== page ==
Sermon preached in Salisbury Cathedral on Sunday 3 January 2021 by Canon Edward Probert, Chancellor
(Jeremiah 31.7-14; John 1.1-18)
A great old friend of mine used to pay a lot of attention to sermons, and he always lamented the fact that I very rarely begin mine with a quotation from Scripture. He thought there should always be a text. Well I’m afraid he hasn’t really changed my practice, but he did leave me with half an eye out for the occasional unlikely text to use. And in this quiet patch after a week or two of socially distanced feasting the following phrase in Jeremiah particularly resonated with me: ‘I will give the priests their fill of fatness’.
But, mischievously attracted as I am by that, a more appropriate text for this sermon is the following – not from the Bible, but from the Sturm und Drang of British politics: ‘There is no such thing as society’. This is one of the most quoted utterances of Margaret Thatcher, who bestrode our politics for over a decade until a palace coup deposed her some 30 years ago. Looking back over that now long time, and past the last few years of fractious and embittered politics, it may help to be reminded that other periods have also been fractious and embittered, if in different ways. I was not, and still am not, one of her many devotees. Which is irrelevant, of course, and not least because I want here to comment rather positively about something which has caused her to be much pilloried.
What Margaret Thatcher apparently said was a more substantial than that much-used bald quotation: ‘There is no such thing as society; there is a living tapestry of men and women and the beauty of that tapestry, and the quality of our lives, will depend on how much each of us is prepared to take responsibility for ourselves and to turn round and help, by our own efforts, those who are unfortunate. There’s no such thing as entitlement unless someone has first met an obligation.’ In other words, the means to offer help which meet social needs have to come from somewhere, and so no such needs can be met unless actual people have generated that money.
She had a particular outlook on this, which didn’t seem to notice that by no means all wealth is the result of the wealthy person’s personal effort; or that many who could easily pay taxes are very keen not to. And in our day, as a majority Conservative government pours out public money on an unprecedented scale, this all seems rather a historical backwater.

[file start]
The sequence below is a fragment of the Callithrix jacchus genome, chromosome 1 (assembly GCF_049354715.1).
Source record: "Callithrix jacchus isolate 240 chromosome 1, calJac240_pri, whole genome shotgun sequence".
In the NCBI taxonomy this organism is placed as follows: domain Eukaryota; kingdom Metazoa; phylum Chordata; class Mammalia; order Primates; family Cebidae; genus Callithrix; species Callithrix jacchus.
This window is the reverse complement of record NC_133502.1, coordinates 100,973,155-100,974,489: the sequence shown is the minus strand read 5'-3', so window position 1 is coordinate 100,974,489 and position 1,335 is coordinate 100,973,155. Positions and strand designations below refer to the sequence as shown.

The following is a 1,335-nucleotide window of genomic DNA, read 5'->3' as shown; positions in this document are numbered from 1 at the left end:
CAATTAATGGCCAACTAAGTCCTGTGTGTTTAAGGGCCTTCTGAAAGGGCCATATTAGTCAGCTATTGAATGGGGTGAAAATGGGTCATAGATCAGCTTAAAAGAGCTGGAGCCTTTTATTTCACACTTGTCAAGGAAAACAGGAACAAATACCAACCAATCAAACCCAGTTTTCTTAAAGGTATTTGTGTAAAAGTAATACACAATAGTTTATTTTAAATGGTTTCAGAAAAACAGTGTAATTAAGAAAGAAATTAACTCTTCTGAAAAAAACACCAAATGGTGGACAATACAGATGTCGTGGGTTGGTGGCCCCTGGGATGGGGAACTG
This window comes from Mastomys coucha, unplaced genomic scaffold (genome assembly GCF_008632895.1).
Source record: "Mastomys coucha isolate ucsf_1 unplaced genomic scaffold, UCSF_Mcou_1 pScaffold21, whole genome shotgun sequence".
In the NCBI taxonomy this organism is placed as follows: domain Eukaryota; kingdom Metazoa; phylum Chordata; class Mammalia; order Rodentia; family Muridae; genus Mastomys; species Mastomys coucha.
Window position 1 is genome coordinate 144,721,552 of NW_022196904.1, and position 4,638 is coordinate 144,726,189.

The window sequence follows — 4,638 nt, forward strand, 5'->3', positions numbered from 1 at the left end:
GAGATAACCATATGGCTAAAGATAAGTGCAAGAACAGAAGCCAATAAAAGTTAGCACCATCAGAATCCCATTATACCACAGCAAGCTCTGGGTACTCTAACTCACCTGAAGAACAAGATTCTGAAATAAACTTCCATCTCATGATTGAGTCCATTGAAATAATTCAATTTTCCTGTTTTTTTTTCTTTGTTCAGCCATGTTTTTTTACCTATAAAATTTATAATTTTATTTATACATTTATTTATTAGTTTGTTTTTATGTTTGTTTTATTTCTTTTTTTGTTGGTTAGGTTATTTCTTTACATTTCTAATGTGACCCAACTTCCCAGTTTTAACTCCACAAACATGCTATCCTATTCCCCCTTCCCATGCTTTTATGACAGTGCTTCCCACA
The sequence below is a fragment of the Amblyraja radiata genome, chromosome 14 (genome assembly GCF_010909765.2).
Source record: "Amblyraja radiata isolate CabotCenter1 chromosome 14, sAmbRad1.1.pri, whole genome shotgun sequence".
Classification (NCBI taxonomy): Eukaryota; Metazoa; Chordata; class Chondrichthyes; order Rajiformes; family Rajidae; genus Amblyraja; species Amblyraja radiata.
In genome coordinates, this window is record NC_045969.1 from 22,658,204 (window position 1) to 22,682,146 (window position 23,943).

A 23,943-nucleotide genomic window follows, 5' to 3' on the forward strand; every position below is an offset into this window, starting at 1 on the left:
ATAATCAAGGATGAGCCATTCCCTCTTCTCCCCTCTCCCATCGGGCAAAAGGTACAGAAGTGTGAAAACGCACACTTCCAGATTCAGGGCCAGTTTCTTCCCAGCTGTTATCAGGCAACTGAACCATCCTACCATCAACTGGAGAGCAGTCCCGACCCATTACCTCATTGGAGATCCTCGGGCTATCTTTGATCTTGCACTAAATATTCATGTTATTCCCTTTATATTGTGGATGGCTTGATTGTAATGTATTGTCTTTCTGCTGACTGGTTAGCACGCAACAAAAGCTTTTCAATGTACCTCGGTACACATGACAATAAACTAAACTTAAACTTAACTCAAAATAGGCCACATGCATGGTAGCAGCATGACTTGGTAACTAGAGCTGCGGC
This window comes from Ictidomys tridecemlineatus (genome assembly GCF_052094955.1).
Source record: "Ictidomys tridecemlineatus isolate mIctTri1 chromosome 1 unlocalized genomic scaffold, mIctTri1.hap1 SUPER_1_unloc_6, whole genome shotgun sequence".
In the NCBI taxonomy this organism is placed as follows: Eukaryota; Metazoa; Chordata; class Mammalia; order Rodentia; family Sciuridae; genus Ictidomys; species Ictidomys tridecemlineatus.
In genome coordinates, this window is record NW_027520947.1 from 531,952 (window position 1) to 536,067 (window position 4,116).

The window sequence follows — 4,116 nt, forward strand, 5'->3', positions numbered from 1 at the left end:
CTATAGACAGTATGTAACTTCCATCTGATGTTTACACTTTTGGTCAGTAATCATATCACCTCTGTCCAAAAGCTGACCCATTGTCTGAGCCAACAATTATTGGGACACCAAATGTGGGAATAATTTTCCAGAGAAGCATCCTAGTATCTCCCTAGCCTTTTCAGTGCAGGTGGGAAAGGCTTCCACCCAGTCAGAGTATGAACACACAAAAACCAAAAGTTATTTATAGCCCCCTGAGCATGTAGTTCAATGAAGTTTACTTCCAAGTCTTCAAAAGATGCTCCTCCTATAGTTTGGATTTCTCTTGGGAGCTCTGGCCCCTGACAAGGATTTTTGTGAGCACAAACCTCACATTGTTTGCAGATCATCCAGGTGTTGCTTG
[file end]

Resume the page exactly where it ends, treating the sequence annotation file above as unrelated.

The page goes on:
But what interests me about Mrs Thatcher’s remark, is that, while the short phrase that there is ‘no such thing as society’ is generally heard to mean that she thought wholly individualistically, and didn’t think that anyone had any obligation to others, in fact in that statement she went on to talk of ‘society’, but using other terms – that fascinating word ‘tapestry’, which describes a beautiful and complicated entity made by binding many different elements inextricably together. So in fact, champion of the individual as she no doubt was, she did not conceive of an atomised and purely self-interested world of ambitious thrusters who, with no conscience, could walk all over those beneath.
There is, in fact, such a thing as ‘society’, whatever term we use for it – because we cannot avoid mutual dependence. Today’s passage from the prophet Jeremiah only uses individual pronouns in relation to God and his whole people: the names Ephraim, Jacob, Israel describe them all, not persons alone. This word of God is not being delivered to the hearers as individuals, but as a people together. This is not about the hearer’s own salvation, but about what God promises to them as a whole, though they are broken apart, dispersed.
That passage is replete with resounding and promising words of a bad past transformed – ransomed, redeemed, consoled, brought back – and of a wholly different future – rejoice, sing, dance, be merry.
We’ve become too easily prey to hearing and interpreting God’s promises, the meaning of Christ and the hope of salvation, as being some kind of arrangement between our maker and each of us as individuals: ‘I once was lost, but now am found’. But if that is as far as our vision allows, I’m afraid we have reduced the maker of all things, seen and unseen, into a mere self-serving provider of personal benefits to ourselves. The resonant phrases with which John’s gospel sets the scene for the writer’s narrative about Jesus are not merely about promises to me or you personally – they are about the stunning contrast between existence and nothingness, light and dark, glory and ingrowing ignorance, the pouring out of grace and the back-turning of unacceptance.
2021: We begin this new year having experienced – and still experiencing – extraordinary levels of separation and time alone. Most people now crave more human society than they have lately known, and have a better sense than ever of the practical and emotional ways in which we depend on others. The atomised notion of human existence, which Mrs Thatcher did not in fact preach (!) may be less appealing than it was.
So as the year unfurls, and hopes peep through with symbolic moments such as tomorrow’s start of the national Oxford/Astrazeneca vaccination programme, our readings remind us that our hopes – both practical and spiritual – are mutual.
That first text: “I will give the priests their fill of fatness” says Jeremiah as he speaks for God. Perhaps - but I need to hear equally that second part of the sentence: “and my people shall be satisfied with my bounty”. These things are entwined. Under God, we all stand together.